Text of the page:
Film Review: Time for Ilhan

Lively and inspiring documentary profile of the first Somali-American legislator in the U.S.
Specialty Releases

Ilhan Omar is the first Somali-American legislator in the United States. She and her family fled to Kenya when Somalia’s civil war began in 1991, and then four years later joined the wave of Somali immigration to Minneapolis-St. Paul. In Time for Ilhan, a documentary screening at the Tribeca Film Festival, Norah Shapiro chronicles the charismatic 35-year-old’s decision to run for the state legislature in a district of Minneapolis known as “Little Mogadishu,” where the average household income is less than $28,000 a year. The twin cities of Minneapolis-St. Paul are home to one of the largest college campuses in the country, in a state that has the fifth-highest rate of student debt.

Ilhan ran against a white incumbent, Phyllis Kahn, a Native New Yorker who had been in office for over four decades, and another Somali, Mohamud Noor, who had attempted to unseat Kahn in a previous election. Ilhan’s platform attracted university students as well as progressive Somali women. The film unfolds in 2016, in a city where all the candidates are Democrats, and the assumption was that Hillary Clinton would be the next President of the United States. Shapiro’s documentary opens in Ilhan’s home (everyone calls her by her first name), where she is caring for her three young children. Ticking off “all these things in my head” that tell her she cannot win, including her hijab, it is apparent from the start that none of these will deter her.

Shapiro skillfully introduces Ilhan, her husband Ahmed and their children, and the district they call home, as well as the undercurrents of conservative family values that swirl around them. At one point, Ilhan complains to the filmmaker that her Somali constituents keep asking if her father and her husband approve of her candidacy. Noor’s support base appears to be elders, and is more male-dominated than Ilhan’s, while Kahn’s seems to be essentially white, although in the 1970s she was a trailblazing female legislator. Ilhan’s constituents and campaign workers are unabashedly young, feminist and from diverse races and classes. Her campaign chair, David Gilbert-Pederson, is Filipino and the son of adoptive parents.

Shapiro’s fly-on-the-wall footage of her subject and the campaign itself, from the first fundraising party to the opening of a campaign office, and the caucuses and the primary are intercut with brief direct-to-camera remarks, mostly from Pederson, Habon Abdulle, Ilhan’s mentor, Ahmed and Ilhan. The documentary’s deft introduction to the election process in Minnesota includes wonderful moments, such as a sharp exchange between Kahn and Ilhan on a radio show devoted to the race, and Ilhan’s argument with Noor during the caucus vote that indicates she is made of stronger stuff than her beguiling smile portends. A terrific picture edit (by Jan Bradwell and Eli Olson) and a somewhat unobtrusive original score (by Tom Scott) and mix (by James LeBrecht), that set a pace rather than underlining emotions, result in an exciting and entertaining documentary.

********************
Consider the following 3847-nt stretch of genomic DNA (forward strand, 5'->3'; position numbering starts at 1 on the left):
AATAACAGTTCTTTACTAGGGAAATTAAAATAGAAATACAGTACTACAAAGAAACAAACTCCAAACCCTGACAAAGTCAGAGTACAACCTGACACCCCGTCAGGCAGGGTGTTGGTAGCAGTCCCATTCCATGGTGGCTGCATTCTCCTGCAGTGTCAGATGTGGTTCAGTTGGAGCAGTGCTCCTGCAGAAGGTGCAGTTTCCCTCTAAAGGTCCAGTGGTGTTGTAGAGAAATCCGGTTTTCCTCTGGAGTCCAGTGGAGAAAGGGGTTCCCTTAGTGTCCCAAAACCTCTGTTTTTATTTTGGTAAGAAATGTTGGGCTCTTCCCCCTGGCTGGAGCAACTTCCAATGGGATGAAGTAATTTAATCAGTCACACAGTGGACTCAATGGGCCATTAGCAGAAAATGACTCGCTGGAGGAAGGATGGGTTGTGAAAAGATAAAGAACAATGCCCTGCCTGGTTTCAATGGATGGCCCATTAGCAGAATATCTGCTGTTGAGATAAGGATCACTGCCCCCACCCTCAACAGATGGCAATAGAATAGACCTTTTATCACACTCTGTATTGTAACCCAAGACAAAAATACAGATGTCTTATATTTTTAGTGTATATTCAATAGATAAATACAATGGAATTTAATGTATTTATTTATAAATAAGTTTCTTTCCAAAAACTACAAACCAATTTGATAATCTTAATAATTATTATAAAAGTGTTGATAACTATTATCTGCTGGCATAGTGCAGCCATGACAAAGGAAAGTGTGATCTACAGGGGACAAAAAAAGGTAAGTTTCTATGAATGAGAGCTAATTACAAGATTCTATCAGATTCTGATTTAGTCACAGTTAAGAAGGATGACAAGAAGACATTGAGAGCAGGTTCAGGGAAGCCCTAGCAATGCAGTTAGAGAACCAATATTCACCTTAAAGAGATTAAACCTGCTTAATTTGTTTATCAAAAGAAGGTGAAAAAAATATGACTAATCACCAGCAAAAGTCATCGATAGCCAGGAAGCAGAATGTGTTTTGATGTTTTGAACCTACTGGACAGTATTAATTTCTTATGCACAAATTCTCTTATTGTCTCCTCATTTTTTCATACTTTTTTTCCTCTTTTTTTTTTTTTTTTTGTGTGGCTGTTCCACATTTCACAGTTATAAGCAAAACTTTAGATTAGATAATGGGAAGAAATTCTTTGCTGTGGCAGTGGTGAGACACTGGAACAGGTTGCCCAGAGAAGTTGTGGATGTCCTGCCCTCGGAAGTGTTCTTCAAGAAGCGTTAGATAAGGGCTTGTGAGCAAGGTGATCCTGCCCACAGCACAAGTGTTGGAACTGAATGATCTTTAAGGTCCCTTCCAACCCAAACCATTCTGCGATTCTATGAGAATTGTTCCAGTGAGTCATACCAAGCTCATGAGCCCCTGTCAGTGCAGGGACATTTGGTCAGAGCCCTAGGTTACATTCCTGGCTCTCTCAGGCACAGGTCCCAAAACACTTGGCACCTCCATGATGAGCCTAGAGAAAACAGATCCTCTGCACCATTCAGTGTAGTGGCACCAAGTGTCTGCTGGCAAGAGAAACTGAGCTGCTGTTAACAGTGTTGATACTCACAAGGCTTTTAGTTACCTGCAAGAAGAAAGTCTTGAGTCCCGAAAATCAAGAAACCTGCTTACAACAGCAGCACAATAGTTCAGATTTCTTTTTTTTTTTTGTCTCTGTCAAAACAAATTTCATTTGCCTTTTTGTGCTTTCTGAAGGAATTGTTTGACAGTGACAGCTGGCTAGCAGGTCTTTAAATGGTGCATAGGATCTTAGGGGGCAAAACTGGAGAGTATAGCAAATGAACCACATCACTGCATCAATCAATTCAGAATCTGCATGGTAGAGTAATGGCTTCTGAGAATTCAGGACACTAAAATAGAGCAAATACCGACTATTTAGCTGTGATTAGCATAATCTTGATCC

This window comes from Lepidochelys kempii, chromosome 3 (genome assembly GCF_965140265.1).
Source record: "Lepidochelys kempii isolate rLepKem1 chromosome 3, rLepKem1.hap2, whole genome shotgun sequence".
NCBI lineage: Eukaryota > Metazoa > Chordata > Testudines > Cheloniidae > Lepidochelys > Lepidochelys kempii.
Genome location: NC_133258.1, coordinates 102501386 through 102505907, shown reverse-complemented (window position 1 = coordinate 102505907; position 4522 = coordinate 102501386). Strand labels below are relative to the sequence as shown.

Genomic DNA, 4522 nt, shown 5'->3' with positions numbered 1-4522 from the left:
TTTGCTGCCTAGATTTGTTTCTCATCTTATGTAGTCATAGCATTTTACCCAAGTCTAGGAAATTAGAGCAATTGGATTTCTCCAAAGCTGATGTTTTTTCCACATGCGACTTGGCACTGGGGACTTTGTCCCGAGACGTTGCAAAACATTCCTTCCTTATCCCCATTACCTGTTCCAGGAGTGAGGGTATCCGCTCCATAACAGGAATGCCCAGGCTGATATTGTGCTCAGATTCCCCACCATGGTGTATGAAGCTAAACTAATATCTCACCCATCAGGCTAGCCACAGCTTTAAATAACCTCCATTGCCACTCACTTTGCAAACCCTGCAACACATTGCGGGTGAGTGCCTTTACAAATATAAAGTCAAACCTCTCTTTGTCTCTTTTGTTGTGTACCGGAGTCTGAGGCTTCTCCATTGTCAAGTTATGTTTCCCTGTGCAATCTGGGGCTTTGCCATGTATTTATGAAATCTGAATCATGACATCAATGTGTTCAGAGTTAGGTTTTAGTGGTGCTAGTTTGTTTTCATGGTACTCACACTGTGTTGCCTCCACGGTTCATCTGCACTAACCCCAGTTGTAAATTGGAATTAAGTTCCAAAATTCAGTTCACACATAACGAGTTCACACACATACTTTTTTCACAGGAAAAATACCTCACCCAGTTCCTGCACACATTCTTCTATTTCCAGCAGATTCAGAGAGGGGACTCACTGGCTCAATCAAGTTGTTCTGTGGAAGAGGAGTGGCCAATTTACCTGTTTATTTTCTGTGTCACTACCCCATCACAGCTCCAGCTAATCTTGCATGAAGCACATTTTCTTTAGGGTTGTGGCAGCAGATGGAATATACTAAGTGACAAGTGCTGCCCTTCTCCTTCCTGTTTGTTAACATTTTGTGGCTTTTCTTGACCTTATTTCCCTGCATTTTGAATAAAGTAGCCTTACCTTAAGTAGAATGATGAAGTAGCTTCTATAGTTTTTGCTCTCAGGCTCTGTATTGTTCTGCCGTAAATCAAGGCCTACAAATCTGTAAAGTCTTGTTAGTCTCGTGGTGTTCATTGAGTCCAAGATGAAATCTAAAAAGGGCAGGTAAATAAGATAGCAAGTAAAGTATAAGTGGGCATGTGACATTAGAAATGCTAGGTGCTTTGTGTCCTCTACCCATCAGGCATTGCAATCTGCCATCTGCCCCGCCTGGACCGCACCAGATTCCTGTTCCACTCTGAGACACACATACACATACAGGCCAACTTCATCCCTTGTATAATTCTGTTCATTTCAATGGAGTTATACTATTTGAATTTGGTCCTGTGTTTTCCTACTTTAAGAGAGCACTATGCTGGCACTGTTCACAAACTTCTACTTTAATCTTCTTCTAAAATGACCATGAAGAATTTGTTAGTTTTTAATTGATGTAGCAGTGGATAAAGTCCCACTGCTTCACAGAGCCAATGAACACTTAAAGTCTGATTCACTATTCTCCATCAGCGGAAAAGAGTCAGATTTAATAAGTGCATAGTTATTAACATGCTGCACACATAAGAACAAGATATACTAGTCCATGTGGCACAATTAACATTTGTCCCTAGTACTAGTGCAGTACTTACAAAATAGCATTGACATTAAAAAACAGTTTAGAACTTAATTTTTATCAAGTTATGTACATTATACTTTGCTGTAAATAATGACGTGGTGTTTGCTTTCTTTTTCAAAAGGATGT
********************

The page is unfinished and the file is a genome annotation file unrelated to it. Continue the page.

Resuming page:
Time for Ilhan is not a rags-to-riches story—Ilhan’s family was affluent, educated and politically active in Somalia—but instead a story about immigrants who embrace American ideals, and who are sometimes disappointed by them. Ilhan is obviously buoyed by her ambition, and by a husband who says that she has been a “profound, tangible influence” in his life. Ahmed takes a leave of absence from work during the campaign to care for their children. Shapiro briefly depicts the strain that places on their relationship, and Ilhan’s own doubts about her choices. “At some point,” she says, “I’d like to hide under my bed.” Ilhan’s father, who schooled her in the promise of democracy, is apparently proud of her candidacy.

The documentary suggests that the young woman’s faith balances her life, but the candidate Ilhan also expects worldly support from an imam, and from fellow Somalian Noor, with mixed results. In the last hours of the primary, as Ilhan and Pederson stand on a street corner urging people to vote and are rebuffed or ignored, Ilhan remarks to no one in particular that people in some parts of the world “are dying for this right.” That is not an observation any American candidate would make. While Shapiro does not linger—Time for Ilhan’s pace leaves little room for reflection—Ilhan’s statement marks what is arguably the most profound passage in the documentary, one that leaves little doubt about what immigrants, especially diaspora survivors, have historically contributed to our democracy.

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